Scoliosis, or abnormal curvature of the spine, is a musculoskeletal disorder which generally occurs during the growth spurt just before puberty, and can worsen over time.
What is scoliosis?
From the side, the spine takes the form of an elongated S—the upper back bowing outward and the lower back curving slightly inward. Viewed from behind, though, the spine should appear as a straight line from the base of the neck to the tailbone. If you have scoliosis, the view from behind may reveal one or more abnormal curves, or you may notice a hump in your back, especially when you bend forward. Scoliosis runs in families, but doctors often don’t know the cause. The possibility of severe scoliosis is higher in girls than boys. Scoliosis can cause back pain and sever scoliosis could even cause difficulty breathing. Adult scoliosis may be the worsening of a condition that began in childhood, but wasn’t diagnosed or treated. Adult scoliosis treatment is available.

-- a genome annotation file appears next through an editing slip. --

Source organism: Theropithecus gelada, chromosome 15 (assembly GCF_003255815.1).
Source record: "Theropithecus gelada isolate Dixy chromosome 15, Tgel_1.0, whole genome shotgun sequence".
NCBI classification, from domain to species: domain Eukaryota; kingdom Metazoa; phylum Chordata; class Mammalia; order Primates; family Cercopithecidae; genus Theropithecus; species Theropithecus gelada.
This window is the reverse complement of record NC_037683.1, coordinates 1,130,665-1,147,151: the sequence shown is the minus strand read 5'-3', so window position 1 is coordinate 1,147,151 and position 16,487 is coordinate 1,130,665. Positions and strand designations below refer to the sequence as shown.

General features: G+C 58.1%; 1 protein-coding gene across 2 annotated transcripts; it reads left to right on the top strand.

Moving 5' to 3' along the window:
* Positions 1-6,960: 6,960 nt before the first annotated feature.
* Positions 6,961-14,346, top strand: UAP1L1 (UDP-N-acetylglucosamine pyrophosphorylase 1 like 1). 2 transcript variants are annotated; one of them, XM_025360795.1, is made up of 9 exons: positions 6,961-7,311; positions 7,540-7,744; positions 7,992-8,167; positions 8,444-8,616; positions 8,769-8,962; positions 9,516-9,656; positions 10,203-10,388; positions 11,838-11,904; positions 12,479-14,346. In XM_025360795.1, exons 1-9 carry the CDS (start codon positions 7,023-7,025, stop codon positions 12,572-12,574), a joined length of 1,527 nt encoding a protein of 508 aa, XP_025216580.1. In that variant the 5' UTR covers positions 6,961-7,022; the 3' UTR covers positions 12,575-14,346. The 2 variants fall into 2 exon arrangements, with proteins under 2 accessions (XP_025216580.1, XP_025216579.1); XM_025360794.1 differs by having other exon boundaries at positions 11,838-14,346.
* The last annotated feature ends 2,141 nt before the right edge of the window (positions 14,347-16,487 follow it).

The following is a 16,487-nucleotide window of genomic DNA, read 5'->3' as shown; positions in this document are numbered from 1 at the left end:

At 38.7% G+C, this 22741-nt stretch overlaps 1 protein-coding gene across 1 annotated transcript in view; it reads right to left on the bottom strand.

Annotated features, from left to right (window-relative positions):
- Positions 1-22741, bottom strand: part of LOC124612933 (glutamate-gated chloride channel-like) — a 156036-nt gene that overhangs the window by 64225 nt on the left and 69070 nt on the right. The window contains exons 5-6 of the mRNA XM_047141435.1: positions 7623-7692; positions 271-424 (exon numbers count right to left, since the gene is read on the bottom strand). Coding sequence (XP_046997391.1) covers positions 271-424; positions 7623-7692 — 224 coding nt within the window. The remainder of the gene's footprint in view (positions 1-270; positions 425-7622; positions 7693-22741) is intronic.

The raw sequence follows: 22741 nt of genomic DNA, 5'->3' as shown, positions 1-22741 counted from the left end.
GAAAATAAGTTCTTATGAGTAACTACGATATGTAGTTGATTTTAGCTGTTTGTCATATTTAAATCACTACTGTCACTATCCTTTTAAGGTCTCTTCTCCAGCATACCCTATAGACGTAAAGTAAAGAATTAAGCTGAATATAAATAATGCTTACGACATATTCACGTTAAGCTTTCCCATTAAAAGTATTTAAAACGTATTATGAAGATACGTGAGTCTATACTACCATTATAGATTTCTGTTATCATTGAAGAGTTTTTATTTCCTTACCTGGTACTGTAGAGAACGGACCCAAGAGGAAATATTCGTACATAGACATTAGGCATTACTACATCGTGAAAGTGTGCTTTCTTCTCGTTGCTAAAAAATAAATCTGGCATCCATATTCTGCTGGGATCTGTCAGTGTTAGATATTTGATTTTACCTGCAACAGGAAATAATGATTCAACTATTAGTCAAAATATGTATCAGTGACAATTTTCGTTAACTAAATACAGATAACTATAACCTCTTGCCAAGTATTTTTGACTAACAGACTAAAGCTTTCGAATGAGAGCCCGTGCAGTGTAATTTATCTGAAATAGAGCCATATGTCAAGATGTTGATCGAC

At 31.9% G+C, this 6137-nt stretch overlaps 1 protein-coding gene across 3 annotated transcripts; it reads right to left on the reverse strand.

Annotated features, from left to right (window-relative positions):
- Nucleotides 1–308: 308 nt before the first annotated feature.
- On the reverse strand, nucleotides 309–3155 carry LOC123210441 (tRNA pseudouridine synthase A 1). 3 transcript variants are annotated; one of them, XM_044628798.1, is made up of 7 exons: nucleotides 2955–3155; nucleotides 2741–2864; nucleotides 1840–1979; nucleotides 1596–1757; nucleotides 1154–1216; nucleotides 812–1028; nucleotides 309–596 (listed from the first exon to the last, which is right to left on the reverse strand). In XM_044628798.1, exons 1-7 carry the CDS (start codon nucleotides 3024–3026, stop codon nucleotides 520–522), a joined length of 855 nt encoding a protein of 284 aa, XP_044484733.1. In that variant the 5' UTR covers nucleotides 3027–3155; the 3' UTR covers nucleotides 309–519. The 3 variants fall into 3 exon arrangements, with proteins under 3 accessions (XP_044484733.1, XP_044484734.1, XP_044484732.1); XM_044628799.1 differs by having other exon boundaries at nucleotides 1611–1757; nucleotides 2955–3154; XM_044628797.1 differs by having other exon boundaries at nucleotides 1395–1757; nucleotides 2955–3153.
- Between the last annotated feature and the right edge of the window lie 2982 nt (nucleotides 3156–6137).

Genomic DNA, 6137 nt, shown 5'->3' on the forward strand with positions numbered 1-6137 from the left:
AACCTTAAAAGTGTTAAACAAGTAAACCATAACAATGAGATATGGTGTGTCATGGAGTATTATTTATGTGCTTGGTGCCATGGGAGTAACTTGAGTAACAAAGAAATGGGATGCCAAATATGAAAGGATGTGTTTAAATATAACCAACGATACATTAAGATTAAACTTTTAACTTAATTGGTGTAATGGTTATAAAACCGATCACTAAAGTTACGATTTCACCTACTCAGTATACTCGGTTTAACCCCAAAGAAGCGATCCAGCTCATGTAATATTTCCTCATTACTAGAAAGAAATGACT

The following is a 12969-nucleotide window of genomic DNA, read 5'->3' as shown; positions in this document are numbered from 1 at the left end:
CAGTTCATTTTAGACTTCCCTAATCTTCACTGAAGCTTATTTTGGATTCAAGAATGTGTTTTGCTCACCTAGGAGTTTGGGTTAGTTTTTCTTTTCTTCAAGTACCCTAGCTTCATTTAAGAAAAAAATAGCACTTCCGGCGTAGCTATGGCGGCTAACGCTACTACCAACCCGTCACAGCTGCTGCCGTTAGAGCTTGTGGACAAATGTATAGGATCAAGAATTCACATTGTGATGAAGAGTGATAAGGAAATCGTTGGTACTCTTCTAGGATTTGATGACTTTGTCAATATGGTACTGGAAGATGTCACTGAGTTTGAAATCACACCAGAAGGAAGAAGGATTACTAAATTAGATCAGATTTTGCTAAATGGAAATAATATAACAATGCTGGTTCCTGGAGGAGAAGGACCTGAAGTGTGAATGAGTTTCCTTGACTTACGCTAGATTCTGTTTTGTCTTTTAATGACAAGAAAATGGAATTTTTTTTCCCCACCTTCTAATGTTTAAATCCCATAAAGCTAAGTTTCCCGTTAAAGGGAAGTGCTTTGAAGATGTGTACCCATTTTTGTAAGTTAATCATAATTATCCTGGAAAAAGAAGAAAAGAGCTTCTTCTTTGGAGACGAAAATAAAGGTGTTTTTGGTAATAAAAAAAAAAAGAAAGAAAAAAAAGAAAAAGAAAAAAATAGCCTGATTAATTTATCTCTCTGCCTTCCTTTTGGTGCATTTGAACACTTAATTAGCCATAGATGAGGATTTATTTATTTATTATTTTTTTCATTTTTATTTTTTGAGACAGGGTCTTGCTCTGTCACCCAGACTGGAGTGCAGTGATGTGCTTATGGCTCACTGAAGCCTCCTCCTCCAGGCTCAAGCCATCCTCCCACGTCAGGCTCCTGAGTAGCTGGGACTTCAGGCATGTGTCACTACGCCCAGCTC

Adult scoliosis may result from a degenerative joint or degenerative disc condition in the spine. If a scoliosis curve gets worse, the spine may also rotate or twist, in addition to curving side to side. This causes the ribs on one side of the body to stick out farther than on the other side. Scoliosis curves can get worse with age if left untreated.
SYMPTOMS AND CHARACTERISTICS of Scoliosis
Patients with scoliosis may present a variety of different characteristics or signs including:
- Uneven shoulders
- One shoulder blade that appears more prominent than the other
- Uneven waist
- One hip higher than the other
- Leaning to one side
Symptoms may include:
- Neck pain
- Back pain
The MISI Approach to Scoliosis Treatment
Conservative, non-surgical Scoliosis treatment options are available. These include physical therapy, bracing, and other conservative measures. If conservative options fail, minimally invasive options are available for scoliosis. Scoliosis treatment traditionally involves open back surgery, but at the Minimally Invasive Surgical Institute, our specialists can utilize the most advanced Minimally Invasive techniques to achieve the same goals as traditional surgery with less risk of infection, less post-operative pain and quicker recoveries. Using a minimally invasive approach from the side of the spine (XLIF/lateral) combined with minimally invasive posterior techniques (TLIF/percutaneous screws), we can help restore a more normal spinal alignment allowing for a better quality of life.
Dr. Bryce Benbow has either authored or reviewed and approved this content.